It would be exciting if a brand like HP, Vaio, or LG decided to jump into this space and put out items of much higher quality, with nice designs and features like they have for their laptops.

      1. That is a great idea for a company like HP. Hp seriously needs to do something innovative… While these Gameboy devices don’t interest me, apparently a LOT people still want to play Gameboy. I am biased, my opinion of the standard game is low. Having played Half Life 2, Doom XYZ.. to me is like once you have played ONE 1st person shooter you have basically played them all. I remember how repetitive they felt just with different theming or graphics.

        1. Agreed, I’ve come to see HP as somewhat innovative, and I think it’s fallen behind as of late.

          As unlikely as it is, I think HP is a more likely possibility among the mainstream PC brands. This opinion comes from the fact HP really embraced the 2-in-1 form factor through its premium models at a time when the Surface didn’t have much competition. HP has also offered some interesting aesthetic designs through the years.

          That’s also how I’ve felt about games in general. I was never into gaming, and the lack of interest extends to Gameboy but I guess from seeing so much enthusiasm from other people, I do see some charm in having a neat little device that can support it.

          I actually don’t want a handheld PC for gaming. I mostly want it to use as a DMP. This is not really ideal given the audio really sucks on these devices (read through several conversations in GPD’s Discord). Another reason for considering HP for this–it’s not really THAT great, but the specially-tuned audio (mostly speakers) that HP offers in one of its 2-in-1s impressed me a lot. It sounds nicer than any smartphone or average bookshelf speaker I’ve heard, and the HP is basically just a tablet with dual speakers. If only that can be replicated in these smaller computers…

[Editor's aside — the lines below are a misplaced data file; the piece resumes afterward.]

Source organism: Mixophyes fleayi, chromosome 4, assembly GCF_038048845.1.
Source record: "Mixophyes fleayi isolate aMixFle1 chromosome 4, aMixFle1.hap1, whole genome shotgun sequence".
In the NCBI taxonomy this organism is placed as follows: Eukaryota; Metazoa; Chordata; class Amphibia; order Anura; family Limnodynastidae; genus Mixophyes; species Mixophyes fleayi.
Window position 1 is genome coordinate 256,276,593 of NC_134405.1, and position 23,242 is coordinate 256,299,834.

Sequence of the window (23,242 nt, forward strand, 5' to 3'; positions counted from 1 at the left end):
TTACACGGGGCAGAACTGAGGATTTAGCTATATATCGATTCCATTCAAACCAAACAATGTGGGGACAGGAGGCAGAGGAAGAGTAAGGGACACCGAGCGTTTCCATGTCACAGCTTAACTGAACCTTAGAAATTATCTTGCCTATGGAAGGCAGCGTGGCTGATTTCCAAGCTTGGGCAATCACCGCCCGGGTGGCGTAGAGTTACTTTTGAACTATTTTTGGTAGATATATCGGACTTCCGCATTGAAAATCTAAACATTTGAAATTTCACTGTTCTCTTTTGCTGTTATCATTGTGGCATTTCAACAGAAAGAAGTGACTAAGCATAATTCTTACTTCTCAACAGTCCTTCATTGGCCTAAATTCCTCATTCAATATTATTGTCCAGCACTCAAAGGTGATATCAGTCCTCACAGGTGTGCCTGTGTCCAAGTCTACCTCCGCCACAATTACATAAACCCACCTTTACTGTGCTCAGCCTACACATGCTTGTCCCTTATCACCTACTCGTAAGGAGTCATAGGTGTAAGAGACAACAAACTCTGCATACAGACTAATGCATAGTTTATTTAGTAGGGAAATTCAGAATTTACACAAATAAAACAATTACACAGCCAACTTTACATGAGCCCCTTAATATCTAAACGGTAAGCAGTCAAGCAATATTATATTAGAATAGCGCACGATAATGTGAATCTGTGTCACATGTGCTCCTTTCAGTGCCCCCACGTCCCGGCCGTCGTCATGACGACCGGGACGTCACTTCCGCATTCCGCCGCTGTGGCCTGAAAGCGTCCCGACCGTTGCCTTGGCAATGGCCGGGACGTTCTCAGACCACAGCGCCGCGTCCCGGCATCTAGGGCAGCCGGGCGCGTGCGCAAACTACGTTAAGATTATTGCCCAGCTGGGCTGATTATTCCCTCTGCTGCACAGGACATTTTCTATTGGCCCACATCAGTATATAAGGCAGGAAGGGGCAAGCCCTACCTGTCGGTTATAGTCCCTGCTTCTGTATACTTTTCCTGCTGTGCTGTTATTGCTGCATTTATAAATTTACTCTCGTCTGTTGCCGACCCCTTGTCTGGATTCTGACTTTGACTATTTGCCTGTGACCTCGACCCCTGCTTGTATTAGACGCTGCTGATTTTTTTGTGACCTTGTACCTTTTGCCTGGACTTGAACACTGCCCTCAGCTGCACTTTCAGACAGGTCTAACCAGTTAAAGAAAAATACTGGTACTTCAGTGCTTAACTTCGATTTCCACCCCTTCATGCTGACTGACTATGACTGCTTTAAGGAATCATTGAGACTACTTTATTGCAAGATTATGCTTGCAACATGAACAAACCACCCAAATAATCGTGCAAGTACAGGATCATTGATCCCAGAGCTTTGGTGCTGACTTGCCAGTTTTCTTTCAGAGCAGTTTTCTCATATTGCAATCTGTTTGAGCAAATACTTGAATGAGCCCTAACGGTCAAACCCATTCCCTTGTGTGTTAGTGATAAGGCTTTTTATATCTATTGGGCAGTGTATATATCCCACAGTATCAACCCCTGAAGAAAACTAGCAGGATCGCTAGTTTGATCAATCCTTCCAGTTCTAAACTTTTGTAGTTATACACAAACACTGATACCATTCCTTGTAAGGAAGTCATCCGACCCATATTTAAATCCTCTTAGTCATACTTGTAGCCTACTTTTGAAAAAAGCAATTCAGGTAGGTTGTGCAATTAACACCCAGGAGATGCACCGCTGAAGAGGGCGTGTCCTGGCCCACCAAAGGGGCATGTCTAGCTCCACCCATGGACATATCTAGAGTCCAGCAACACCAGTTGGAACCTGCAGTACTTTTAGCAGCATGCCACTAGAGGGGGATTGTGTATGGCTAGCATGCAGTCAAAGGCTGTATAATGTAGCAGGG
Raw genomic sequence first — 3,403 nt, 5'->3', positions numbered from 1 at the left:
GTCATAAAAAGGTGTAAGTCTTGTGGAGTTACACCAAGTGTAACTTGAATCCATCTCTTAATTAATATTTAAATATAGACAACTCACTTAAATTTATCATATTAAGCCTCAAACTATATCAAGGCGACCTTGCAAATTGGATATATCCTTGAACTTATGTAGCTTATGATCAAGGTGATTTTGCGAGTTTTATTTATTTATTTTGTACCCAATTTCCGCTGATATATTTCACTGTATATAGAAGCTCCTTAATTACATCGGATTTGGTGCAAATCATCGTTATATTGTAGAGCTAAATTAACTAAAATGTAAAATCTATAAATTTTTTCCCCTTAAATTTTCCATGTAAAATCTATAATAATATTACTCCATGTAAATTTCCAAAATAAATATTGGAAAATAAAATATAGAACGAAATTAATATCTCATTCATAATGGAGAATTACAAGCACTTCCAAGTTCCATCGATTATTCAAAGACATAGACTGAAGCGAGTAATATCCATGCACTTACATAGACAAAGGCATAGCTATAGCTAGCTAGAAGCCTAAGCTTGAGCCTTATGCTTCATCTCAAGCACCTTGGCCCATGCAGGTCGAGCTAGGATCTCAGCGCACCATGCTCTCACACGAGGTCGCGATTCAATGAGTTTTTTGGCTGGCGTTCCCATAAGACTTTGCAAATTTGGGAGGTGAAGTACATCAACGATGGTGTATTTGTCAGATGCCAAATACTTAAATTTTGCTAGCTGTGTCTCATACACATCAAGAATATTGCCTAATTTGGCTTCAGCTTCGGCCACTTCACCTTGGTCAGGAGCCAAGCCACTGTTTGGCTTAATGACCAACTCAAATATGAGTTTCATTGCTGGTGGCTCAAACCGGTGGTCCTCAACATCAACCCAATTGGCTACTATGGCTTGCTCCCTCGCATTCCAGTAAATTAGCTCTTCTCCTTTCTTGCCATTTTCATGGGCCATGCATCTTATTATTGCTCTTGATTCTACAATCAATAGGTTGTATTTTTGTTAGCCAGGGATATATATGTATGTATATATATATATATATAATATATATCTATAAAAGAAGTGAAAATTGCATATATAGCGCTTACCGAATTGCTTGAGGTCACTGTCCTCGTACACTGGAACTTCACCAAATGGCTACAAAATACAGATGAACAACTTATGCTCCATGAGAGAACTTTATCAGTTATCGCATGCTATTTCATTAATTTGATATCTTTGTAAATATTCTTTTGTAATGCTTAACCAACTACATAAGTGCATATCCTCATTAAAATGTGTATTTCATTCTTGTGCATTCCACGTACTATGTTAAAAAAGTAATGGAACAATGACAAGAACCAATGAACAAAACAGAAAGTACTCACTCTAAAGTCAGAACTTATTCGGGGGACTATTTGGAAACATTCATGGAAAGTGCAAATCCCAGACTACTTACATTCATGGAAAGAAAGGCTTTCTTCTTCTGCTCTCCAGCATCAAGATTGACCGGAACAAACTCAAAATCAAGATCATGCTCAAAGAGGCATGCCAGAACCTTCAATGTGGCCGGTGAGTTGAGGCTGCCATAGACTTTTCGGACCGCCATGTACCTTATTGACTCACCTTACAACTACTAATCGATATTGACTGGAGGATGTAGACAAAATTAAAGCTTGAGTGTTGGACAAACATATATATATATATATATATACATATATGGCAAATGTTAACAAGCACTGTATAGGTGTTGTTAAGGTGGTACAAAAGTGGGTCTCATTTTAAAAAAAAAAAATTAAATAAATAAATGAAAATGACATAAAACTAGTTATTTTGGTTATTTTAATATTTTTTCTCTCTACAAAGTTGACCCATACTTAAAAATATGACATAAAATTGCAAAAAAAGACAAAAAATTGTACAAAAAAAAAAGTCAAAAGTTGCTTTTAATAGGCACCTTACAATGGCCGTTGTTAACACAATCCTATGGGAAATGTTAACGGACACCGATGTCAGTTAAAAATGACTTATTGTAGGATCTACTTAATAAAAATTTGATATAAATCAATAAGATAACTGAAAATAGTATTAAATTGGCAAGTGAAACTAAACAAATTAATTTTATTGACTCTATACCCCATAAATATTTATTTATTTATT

Maybe Sony could be the one to fulfill all of these gaps. It’s offered handheld gaming devices before. And it currently produces DMPs. And of course phones. Walkboy, anyone?

      2. While large companies will provide (theoretically, at least) better build quality and overall support, I’m sure that designs in the segment will become pretty stagnant when (and if) big players will overtake the market. At least form-factor wise. There defiantly will be no place for slider and clamshell derivatives, probably for switch-style detachable controllers as well, possible no undersize options, and, of course, all things will as little upgradable as possible. Just like it is in smartphone and tablet markets.

        1. The contraction of form factor options will be dependent on market demand more so than major companies moving into this corner. For instance, assume that in the near future, no such big brands have joined (other than Asus) and Aya, GPD, One, etc. determine that the demand for slide or detachable bodies are not justifiable for their business. They can decide to stop putting out new models in those form factors even without competitive pressure from mainstream brands.

          Additionally, if the demand for this general product category continues to increase, there may be more incentive for manufacturers to innovate, differentiate, and capture customers from smaller niches. That could encourage novel form factors to exist, as long as the demand is there.

          I think established tech brands would also be more likely to follow sustainability efforts (DIY repair / upgrades), though probably only if the rest of the industry adopts this more.

          Since this is a niche area to begin with, I think that companies extant or to be started up will be influenced by the demand, which has basically always existed since similar handheld devices have been available on a mainstream basis.